Brawn GP; Here Today, Gone Tomorrow

Antony HerbertAnalyst IIINovember 16, 2009

ABU DHABI, UNITED ARAB EMIRATES - NOVEMBER 01:  Jenson Button of Great Britain and Brawn GP drives on his way to finishing third in the Abu Dhabi Formula One Grand Prix at the Yas Marina Circuit on November 1, 2009 in Abu Dhabi, United Arab Emirates.  (Photo by Clive Mason/Getty Images)
Clive Mason/Getty Images

There is no denying that as the years progress sport becomes more business orientated. As a result it either becomes a profitable organisation that prospers or it slides on a continuous decline of bankruptcy until it ceases to exist.

The sport of snooker sadly looks like edging towards the latter but most sports are successful in their revenue.

Yet many have regarded the gradual switch to commercialism a damaging occurrence. We are regularly subjected to the wealthy pay checks of professionals and teams. This seemingly goes hand in hand with the media commentating on the effort produced by these high earners. Questions have been asked as to whether footballers for example aim to increase their bank balance and luxurious lifestyle as opposed to increasing their potential and long term legendary status.

After all why would a premier league footballer need to play to his full potential when he earns £100 grand a week?

The long term aspirations are of course what we expect and want the players to be fighting for, but sometimes we cannot help but query their intentions.  

The financial slant to the sport also gives opportunity to those with the cash to plough into their ‘business’ the easier allowance to excel and dominate over those who are not as fortunate.

The Big Four in the premiership is a good example of this. With the revenue the likes of Liverpool, Chelsea, Manchester United and Arsenal bring in, they are able to capitalise on the smaller teams who have the inspiration just not the talent or funds to compete.

Formula 1 of all the sports indeed has to pivot on a business cycle. With all of teams, drivers, engine and tyre providers in such a competitive and lucrative competition it requires that money becomes a substantial foundation to all this.

The FIA has in some ways attempted to put an end to this with the budget cap, yet this is not a complete resolution.

Sometimes you have to wonder whether from a fans point of view, decisions regarding money can have a detrimental effect on the sport. Our viewpoint can often be destroyed or at the very least damaged due to decisions that are based on financial rather than moral aspects.


Today we are met with the news that Brawn Grand Prix are no more. The fairytale has ended for the most successful debut team who gave triumph over adversity a new image. They gave hope to all those in life that have to climb mountains to achieve excellence. They made it possible for such accomplishments to be reached.

Their parting from the sport sadly is simple; the big boys have taken over.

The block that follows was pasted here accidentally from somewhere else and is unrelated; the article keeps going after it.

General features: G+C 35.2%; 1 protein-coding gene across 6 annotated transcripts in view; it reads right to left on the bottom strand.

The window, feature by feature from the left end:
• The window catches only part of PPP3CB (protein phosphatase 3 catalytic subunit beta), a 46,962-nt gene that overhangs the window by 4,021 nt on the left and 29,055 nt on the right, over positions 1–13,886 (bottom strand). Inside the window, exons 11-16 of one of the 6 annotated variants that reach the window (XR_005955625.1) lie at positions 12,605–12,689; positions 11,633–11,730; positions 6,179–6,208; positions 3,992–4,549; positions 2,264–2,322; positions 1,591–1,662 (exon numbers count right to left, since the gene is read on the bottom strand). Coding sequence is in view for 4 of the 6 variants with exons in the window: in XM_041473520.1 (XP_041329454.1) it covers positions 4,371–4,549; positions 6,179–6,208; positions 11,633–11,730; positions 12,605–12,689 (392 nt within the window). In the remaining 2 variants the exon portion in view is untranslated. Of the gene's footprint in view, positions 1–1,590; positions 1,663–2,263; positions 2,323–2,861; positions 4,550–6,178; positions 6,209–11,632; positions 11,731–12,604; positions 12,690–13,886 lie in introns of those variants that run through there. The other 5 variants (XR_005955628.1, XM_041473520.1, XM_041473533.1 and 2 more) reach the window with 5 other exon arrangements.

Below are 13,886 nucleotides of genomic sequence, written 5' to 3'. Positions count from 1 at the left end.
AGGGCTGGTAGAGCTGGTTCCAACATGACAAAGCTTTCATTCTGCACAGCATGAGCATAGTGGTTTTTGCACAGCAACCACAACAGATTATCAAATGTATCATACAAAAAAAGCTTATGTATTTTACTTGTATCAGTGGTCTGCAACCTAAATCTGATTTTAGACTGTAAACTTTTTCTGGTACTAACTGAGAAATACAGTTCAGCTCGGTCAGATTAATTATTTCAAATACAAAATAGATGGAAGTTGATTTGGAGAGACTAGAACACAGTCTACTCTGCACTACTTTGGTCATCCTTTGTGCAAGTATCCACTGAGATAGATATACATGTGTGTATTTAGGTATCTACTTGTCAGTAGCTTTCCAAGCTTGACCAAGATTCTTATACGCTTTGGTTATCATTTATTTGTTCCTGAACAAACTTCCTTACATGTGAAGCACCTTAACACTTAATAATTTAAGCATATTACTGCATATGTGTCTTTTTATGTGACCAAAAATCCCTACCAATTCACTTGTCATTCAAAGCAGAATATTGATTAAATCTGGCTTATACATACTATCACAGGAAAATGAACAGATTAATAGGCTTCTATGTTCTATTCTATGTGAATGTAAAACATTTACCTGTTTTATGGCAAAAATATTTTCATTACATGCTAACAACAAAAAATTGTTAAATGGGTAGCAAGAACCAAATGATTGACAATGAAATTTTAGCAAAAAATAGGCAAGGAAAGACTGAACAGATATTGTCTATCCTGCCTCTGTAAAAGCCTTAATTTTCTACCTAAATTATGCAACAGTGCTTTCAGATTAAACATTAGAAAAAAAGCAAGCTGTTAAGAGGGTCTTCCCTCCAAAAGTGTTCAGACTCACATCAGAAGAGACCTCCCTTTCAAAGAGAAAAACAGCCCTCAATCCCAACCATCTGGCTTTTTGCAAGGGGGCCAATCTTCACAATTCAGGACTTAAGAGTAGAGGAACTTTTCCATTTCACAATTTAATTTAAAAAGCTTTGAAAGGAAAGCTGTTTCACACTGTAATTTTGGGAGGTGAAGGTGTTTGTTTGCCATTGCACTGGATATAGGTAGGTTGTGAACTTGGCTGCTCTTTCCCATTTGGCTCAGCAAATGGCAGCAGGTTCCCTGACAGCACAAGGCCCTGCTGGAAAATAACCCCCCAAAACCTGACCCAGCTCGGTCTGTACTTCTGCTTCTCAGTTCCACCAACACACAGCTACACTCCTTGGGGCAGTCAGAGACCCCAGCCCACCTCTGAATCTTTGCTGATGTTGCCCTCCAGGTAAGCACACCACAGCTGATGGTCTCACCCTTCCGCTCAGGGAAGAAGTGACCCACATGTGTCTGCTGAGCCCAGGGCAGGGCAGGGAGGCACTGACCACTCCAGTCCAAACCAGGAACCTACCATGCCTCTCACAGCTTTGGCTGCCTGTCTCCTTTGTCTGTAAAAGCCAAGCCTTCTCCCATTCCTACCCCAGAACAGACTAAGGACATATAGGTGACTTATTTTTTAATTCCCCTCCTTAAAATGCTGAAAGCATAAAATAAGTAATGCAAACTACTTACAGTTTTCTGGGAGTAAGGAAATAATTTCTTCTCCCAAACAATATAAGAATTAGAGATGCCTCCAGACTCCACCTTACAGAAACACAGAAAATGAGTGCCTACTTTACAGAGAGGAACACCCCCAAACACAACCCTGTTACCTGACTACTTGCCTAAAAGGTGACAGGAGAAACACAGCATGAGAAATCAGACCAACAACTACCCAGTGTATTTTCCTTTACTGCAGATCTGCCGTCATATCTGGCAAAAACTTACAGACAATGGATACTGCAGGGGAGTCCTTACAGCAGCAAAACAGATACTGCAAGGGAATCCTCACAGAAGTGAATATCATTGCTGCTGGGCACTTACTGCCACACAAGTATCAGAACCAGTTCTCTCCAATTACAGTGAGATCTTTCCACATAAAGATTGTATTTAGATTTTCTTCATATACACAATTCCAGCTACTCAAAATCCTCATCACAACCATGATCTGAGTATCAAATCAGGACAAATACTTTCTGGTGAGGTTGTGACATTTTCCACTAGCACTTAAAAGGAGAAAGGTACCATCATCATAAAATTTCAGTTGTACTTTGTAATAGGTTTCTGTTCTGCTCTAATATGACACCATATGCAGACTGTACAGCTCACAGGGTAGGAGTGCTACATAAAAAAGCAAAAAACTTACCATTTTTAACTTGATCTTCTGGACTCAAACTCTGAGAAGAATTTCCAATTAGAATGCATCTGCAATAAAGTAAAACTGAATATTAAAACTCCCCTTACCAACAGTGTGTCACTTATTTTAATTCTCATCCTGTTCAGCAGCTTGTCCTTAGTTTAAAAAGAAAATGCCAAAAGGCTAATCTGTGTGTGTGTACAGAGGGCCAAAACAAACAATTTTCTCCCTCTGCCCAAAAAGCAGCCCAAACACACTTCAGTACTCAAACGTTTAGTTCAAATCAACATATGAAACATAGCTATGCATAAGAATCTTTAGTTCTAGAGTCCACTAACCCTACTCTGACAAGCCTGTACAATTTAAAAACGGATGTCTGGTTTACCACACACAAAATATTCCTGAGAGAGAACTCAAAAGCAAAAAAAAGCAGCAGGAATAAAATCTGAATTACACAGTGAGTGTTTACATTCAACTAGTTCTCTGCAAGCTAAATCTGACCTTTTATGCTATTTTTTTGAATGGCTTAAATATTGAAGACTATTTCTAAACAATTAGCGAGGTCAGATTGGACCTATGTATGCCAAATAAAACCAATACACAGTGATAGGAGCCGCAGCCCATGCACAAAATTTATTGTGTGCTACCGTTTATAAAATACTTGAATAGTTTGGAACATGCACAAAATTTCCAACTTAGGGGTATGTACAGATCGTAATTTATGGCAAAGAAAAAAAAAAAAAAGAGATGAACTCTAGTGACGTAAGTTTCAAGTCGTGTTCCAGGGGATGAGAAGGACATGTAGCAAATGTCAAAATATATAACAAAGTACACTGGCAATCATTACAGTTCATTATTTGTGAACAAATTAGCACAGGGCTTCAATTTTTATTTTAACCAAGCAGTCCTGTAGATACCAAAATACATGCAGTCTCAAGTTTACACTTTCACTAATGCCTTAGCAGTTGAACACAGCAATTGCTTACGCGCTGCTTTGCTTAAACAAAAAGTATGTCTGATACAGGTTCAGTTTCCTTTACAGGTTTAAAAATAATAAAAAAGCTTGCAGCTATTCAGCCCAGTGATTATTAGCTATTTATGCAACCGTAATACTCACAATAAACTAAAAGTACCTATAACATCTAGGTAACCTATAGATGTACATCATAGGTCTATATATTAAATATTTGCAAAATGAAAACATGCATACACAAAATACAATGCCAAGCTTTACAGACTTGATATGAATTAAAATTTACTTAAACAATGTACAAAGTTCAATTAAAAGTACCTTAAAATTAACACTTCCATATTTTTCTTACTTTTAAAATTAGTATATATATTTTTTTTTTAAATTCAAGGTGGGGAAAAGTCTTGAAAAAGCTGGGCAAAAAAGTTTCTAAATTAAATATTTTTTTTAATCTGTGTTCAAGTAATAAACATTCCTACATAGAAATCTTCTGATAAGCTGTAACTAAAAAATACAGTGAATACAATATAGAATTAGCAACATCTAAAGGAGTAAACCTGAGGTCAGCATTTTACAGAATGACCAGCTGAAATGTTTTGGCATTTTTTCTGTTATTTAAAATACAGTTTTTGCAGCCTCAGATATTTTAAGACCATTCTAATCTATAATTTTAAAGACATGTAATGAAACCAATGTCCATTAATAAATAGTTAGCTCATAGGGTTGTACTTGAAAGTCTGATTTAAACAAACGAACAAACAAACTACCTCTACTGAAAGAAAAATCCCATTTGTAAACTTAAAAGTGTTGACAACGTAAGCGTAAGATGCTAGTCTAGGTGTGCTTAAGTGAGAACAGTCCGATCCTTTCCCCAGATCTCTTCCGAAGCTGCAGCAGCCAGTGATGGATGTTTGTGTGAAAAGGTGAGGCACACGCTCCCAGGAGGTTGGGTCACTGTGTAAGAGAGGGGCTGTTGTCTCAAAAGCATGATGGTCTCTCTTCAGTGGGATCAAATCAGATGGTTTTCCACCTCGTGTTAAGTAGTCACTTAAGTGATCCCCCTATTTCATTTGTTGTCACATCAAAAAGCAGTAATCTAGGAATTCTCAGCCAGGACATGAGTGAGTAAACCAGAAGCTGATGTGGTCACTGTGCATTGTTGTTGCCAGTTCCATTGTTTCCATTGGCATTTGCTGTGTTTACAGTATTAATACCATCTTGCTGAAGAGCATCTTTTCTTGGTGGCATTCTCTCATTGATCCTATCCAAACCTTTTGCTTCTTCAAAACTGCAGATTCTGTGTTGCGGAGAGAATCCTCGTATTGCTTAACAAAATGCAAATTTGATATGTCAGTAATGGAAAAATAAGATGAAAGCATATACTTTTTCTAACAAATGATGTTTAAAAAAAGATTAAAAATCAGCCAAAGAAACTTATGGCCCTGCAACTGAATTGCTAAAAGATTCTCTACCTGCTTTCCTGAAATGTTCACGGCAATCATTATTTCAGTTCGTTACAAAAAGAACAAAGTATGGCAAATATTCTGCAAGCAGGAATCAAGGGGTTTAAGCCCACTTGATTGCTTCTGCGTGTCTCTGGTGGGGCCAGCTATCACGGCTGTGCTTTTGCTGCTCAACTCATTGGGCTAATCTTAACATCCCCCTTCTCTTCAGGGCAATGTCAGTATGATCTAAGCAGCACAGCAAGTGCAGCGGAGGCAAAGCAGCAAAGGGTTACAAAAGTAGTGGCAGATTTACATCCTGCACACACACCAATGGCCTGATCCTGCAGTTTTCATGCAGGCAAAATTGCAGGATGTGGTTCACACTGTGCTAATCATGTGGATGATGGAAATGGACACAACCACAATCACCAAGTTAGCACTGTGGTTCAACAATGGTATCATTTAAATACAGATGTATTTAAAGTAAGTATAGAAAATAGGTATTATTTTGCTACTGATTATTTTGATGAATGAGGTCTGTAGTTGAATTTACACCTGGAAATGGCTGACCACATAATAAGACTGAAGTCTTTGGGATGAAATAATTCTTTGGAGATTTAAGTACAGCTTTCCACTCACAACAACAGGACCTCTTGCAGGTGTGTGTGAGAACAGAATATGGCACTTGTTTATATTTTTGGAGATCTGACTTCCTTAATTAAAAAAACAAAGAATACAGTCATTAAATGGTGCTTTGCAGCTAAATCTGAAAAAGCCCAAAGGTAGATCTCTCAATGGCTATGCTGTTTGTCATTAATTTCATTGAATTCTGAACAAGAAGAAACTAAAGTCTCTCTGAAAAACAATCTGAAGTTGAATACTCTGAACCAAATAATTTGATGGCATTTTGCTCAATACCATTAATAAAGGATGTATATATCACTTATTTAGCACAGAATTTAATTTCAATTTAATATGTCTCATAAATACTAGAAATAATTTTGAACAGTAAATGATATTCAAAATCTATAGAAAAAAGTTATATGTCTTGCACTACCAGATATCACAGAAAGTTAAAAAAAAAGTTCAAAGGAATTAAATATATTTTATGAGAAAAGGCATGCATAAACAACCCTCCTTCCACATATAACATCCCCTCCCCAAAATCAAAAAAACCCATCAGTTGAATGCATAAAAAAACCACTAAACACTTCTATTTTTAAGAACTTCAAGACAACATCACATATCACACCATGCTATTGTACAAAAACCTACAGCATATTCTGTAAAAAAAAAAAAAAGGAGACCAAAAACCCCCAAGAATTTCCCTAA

Mercedes have brought seventy-five percent of the team and whilst Brawn will retain a small percentage of the share holding, their name will change, as will the make up and driver line up of the team.

Button’s inability to accept lower than the pay he wanted has left him with a probable move to Mclaren which will undoubtedly end any idea future victories alongside the faster Lewis Hamilton.

So it is Nico Rosberg and Nick Heidfeld who are expected to fill the two driver seats at the rebranded ‘Mercedes Grand Prix’ and head the outfit into a new era.

Such a transformation that ironically echoes last year’s birth of Brawn is excruciating for the Formula 1 neutral.

Brawn GP was created by one man, Ross Brawn, who had a vision to recreate a fallen Honda team and rebuild the reputation of its two drivers. Such an overwhelming over achievement of this vision will almost certainly garner the team various awards, including the well sought after ‘Team of the year’ at the BBC Sports Personality Awards. They will also go down in the history books as a team who went in with a bang, but now also a team who departed when a more long term and intriguing journey was ahead.

Would they have become a massive one hit wonder? Would they have actually continued to portray the absolute brilliance of their first season in the sport and build an inspirational legacy for others to aspire to?

Some will say they went out on a high; others will demean the loss of their chance to build upon such an amazing opening innings.

Mercedes GP will no doubt achieve good levels of success. With Rosberg and Heidfeld at the wheel and a decent car beneath them they would be capable of multiple podiums and possibly race wins as arguably both are more capable than Button.

But if their inclusion is at the expense of a debutant team who redefined the sport, Formula 1 will be seen in a highly negative light.

The Brawns after all ended the expected domination of the richer teams and were vastly applauded for this. For them to lose their name to a company who we already know are prosperous and capable is all too predictable. It shatters any illusion we may have been given in the past twelve months that anything and everything can happen. With Mercedes as opposed to Brawn at the helm the story would be more set in stone.

Brawn’s decision to sell to Mercedes will also leave us in astonishment. It is like witnessing a loving mother give up her baby for adoption. It just does not seem right.

The sport itself will move on, the seasons will progress confidently, yet for fans who will always want to support the underdog, a part of their excited spectatorship will be forever dented.